The Lost Girls by Jennifer Baggett, Holy Corbett and Amanda Pressner | Book Review

12:05 AM



The Lost Girls was written by three friends, Jennifer Baggett, Holly Corbett and Amanda Pressner, who decided to push the pause button on their lives and travel the world for a year. The book is written by all three girls, that alternate as narrators for each chapter, and retells the story of their travels, their inner doubts and their findings, with places such as Machu Pichu, Rio de Janeiro, Bali and Sydney as destinations. It sounds like the perfect recipe for a book on friendship, growing up and wanderlust and, yet, the delivery falls incredibly short.

First off, the girls are so superficially presented or, maybe, so lacking in personality that the separate narrators actually made absolutely no difference. In fact, maybe it even harmed the storytelling, as multiple times I had to check whose chapter it was. Their narrating styles and personalities missed originality and character, which are essential for this type of narration and was surprising, considering they were all writers, previously. Instead, I finished the book without being able to remember who was who and who went through what issues. At a certain point, I even considered making a mental map of the characters, something I only really think of while watching Game of Thrones.

Secondly, although the girls planned an incredibly interesting and culturally diverse trip, much of that was left out and/or substituted by uninteresting boy, friendship and work drama. Now, don't get me wrong. It's not that I don't appreciate the fact that they tried to portray a middle class twenty-something's main concerns in life, it's more that the portrayal of these concerns felt extremely superficial. Instead of dealing with the topics in a way that was truly honest and raw, as a good memoir should be, most of the time it just felt as if they were talking about these difficulties with distant acquaintances to whom they did not want to reveal much at all. Meanwhile, the interesting parts of their trip was frequently sidelined, only being told in passing, as a small mention of the event.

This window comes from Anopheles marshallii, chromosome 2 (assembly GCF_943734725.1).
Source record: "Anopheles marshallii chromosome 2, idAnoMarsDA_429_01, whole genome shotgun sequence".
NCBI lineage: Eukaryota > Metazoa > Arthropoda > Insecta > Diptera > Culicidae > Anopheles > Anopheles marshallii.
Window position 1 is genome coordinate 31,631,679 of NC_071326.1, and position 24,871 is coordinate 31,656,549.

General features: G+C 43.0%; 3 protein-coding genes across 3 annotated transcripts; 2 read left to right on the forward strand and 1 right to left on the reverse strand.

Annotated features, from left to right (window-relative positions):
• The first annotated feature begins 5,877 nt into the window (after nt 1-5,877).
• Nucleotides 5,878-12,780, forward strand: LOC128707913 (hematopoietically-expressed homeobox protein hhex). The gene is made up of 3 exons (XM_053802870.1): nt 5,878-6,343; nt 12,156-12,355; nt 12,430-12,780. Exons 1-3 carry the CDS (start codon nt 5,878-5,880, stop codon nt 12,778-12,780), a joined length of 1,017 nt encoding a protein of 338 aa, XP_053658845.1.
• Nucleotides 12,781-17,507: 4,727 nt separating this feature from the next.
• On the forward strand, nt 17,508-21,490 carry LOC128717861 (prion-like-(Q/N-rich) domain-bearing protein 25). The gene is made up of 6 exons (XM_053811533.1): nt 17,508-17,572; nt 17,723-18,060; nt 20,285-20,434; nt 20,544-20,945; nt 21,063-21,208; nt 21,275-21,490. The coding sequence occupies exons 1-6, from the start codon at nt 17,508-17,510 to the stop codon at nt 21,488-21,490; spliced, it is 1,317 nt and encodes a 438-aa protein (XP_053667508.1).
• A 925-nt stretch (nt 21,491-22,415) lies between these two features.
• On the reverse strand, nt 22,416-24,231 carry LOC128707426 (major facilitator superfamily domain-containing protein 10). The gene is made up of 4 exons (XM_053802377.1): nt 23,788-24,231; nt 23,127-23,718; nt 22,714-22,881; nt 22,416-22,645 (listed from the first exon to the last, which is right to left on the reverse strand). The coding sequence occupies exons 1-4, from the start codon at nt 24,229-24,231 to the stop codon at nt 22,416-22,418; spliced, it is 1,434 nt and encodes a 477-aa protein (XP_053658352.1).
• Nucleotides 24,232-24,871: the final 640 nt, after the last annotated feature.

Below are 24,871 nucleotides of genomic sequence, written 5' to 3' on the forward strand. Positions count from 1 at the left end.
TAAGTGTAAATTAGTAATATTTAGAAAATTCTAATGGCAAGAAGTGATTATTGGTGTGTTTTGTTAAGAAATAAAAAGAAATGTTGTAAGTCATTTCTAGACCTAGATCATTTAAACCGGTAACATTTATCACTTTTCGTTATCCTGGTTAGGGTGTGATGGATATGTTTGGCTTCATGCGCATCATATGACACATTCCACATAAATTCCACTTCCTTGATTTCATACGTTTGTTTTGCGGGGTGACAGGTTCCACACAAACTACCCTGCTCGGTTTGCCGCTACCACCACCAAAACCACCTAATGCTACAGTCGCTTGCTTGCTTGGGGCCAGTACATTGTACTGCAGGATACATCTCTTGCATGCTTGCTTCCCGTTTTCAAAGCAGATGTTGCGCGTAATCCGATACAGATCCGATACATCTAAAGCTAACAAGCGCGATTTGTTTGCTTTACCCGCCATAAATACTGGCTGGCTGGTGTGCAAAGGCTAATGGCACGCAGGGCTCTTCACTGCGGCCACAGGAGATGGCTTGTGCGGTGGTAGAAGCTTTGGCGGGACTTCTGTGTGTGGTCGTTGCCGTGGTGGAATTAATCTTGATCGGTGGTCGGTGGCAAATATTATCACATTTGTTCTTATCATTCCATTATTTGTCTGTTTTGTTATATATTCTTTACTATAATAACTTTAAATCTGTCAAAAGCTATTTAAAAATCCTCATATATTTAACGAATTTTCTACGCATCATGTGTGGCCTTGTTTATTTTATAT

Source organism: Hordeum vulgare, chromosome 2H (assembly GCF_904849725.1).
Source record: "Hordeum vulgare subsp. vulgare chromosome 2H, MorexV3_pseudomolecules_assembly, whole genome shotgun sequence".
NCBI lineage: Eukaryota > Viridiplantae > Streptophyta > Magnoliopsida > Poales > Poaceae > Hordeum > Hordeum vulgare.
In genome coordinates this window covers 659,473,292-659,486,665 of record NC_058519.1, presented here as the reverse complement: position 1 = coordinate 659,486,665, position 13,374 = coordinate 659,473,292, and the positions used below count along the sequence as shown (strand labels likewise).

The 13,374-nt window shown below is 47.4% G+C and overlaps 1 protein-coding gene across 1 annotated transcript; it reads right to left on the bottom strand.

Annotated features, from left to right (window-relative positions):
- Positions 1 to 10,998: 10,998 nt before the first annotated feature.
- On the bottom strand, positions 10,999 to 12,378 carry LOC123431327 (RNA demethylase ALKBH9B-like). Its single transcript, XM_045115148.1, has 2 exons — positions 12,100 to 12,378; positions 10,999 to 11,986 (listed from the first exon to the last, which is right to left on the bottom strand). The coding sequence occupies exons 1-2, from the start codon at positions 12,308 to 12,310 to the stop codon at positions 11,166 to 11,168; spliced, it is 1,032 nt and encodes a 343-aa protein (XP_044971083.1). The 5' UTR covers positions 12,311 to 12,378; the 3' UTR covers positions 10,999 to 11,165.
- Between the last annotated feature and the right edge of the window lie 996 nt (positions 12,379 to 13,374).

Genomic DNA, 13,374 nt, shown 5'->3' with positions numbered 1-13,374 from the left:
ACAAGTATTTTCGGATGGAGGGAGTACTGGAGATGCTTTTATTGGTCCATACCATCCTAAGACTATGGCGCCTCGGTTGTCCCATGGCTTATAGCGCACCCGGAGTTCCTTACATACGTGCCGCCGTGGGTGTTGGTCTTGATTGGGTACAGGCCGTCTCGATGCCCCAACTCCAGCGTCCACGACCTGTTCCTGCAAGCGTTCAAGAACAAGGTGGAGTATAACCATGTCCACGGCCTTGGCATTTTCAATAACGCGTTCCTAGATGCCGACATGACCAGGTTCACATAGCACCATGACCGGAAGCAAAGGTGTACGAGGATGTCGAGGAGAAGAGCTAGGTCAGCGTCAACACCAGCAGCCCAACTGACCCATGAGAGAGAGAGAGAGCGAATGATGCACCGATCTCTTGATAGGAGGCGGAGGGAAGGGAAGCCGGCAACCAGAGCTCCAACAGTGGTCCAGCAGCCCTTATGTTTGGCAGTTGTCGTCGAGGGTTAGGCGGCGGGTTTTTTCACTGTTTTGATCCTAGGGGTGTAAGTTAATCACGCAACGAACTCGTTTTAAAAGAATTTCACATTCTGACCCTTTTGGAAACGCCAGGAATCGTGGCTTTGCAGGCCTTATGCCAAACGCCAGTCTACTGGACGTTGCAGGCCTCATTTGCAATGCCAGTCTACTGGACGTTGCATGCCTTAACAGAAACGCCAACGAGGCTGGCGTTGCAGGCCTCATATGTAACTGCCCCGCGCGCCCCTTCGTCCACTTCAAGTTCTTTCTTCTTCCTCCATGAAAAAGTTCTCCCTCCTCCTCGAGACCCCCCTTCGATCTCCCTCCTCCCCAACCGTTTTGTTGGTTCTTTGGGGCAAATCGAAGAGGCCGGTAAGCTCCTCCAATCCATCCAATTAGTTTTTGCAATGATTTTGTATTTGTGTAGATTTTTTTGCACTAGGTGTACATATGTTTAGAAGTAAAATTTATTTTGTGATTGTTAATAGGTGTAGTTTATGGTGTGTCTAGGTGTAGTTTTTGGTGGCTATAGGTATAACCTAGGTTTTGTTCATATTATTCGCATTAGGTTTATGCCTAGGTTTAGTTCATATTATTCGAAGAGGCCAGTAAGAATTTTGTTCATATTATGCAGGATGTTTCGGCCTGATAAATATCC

Consequently, most of the time it felt as if, despite having an entire year to explore these places and cultures and peoples, the girls never really share these things with us or worse, they never actually got to truly explore these things. Once again, superficiality reigned and I constantly felt as if a FunforLouis vlog was more well rounded than this book. And that's saying something.

All in all, it's not completely horrible. The book is fairly fun and the girls do share a couple of interesting stories, especially if you know nothing about the places they've visited. I would not say I wasted my time reading it because I feel like reading is always special and beneficial, no matter what, but I also would not recommend it, as there are much more interesting and fun reads to prioritize over this one. Maybe if it's the only book you have access to and you're quite bored? Yeah, let's say that.
 

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4 thoughts

  1. Reading that first paragraph I became so interested in this book, especially as it involves Machu Pichu which is something on my bucket list! It's such a shame when a book that sounds amazing turns out to be rubbish! xxx
    http://www.samanthafrances.co.uk

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    1. I know right? I was so excited to read it because the synopsis truly sounded amazing, but it left me kind of frustrated and disappointed. :(

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  2. I'm on the hunt for new summer reads, thanks for the rec!

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  3. Definitely feeling a bit disappointed that this book did not work out. :( It sounded so exciting in the beginning! Three girls going on a world trip for a whole year to find themselves? Sounds like it could have been a really good book if they shared real and raw experiences about what they learned in their journeys. Thankfully, there are a lot of travel blogs out there to read.

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